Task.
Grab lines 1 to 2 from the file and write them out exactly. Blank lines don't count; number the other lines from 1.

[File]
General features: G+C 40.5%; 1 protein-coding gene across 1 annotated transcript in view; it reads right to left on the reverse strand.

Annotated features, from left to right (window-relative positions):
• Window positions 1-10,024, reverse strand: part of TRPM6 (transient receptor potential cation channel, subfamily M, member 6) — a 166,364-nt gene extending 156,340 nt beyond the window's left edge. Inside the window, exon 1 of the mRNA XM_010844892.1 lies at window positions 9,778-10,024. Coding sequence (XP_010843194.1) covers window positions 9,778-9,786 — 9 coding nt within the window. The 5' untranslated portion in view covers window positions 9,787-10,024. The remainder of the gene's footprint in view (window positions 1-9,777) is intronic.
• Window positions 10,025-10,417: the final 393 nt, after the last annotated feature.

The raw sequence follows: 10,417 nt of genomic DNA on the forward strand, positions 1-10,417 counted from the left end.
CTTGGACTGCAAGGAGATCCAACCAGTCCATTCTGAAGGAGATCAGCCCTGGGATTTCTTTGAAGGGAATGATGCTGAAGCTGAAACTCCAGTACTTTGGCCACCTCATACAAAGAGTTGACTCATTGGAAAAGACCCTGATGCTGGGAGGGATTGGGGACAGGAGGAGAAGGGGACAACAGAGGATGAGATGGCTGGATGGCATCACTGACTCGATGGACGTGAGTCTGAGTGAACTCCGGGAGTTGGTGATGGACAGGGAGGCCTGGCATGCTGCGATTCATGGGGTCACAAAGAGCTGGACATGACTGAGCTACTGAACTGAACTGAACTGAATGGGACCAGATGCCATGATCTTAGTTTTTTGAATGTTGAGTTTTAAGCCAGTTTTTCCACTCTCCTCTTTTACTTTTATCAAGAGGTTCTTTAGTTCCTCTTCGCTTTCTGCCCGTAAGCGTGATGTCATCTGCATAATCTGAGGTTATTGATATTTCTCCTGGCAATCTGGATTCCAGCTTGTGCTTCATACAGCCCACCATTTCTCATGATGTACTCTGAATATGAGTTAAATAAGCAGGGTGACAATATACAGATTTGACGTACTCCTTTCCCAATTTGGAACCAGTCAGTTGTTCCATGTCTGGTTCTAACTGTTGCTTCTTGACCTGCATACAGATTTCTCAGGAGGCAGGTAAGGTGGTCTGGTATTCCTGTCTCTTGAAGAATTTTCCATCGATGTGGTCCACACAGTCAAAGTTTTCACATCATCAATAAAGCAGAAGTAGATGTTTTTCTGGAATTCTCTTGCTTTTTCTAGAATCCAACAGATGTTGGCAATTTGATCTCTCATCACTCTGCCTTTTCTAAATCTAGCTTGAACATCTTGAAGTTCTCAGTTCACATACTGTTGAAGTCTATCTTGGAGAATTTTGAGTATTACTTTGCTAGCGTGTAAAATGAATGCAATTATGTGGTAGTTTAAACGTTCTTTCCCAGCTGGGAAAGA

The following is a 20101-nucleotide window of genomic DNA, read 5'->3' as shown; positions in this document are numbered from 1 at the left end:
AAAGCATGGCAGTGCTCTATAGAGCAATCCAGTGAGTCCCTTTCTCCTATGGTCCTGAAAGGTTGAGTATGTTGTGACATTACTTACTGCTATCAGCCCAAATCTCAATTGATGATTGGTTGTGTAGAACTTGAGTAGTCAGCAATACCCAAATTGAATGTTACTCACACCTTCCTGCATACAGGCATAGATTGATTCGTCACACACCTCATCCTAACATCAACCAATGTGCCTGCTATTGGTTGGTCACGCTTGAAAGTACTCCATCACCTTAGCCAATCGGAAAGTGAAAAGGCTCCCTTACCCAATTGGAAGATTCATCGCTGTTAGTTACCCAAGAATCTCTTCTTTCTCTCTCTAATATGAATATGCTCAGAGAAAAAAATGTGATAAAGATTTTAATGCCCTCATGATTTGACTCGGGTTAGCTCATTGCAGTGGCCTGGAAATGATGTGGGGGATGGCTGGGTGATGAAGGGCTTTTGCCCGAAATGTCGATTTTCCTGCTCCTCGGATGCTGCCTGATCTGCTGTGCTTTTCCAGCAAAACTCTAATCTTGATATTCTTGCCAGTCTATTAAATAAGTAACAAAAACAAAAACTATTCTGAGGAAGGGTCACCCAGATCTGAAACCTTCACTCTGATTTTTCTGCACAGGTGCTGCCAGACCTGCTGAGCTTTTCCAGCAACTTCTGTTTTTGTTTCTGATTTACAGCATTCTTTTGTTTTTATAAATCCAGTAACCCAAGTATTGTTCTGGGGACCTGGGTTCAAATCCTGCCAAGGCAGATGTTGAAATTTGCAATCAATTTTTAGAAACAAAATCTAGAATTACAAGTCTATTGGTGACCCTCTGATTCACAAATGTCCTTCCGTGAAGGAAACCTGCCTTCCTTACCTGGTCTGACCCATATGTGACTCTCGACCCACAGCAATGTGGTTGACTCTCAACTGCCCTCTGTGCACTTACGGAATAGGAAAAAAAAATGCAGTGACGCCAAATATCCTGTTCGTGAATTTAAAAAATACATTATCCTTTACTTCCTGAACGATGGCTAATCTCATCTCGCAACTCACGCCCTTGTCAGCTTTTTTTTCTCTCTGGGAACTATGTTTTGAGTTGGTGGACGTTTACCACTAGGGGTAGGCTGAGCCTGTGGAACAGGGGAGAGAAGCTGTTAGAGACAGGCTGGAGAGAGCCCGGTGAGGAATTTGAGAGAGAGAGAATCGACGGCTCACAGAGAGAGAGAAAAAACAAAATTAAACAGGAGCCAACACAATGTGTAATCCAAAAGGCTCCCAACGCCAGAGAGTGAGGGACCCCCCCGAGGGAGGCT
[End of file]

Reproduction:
General features: G+C 40.5%; 1 protein-coding gene across 1 annotated transcript in view; it reads right to left on the reverse strand.

Annotated features, from left to right (window-relative positions):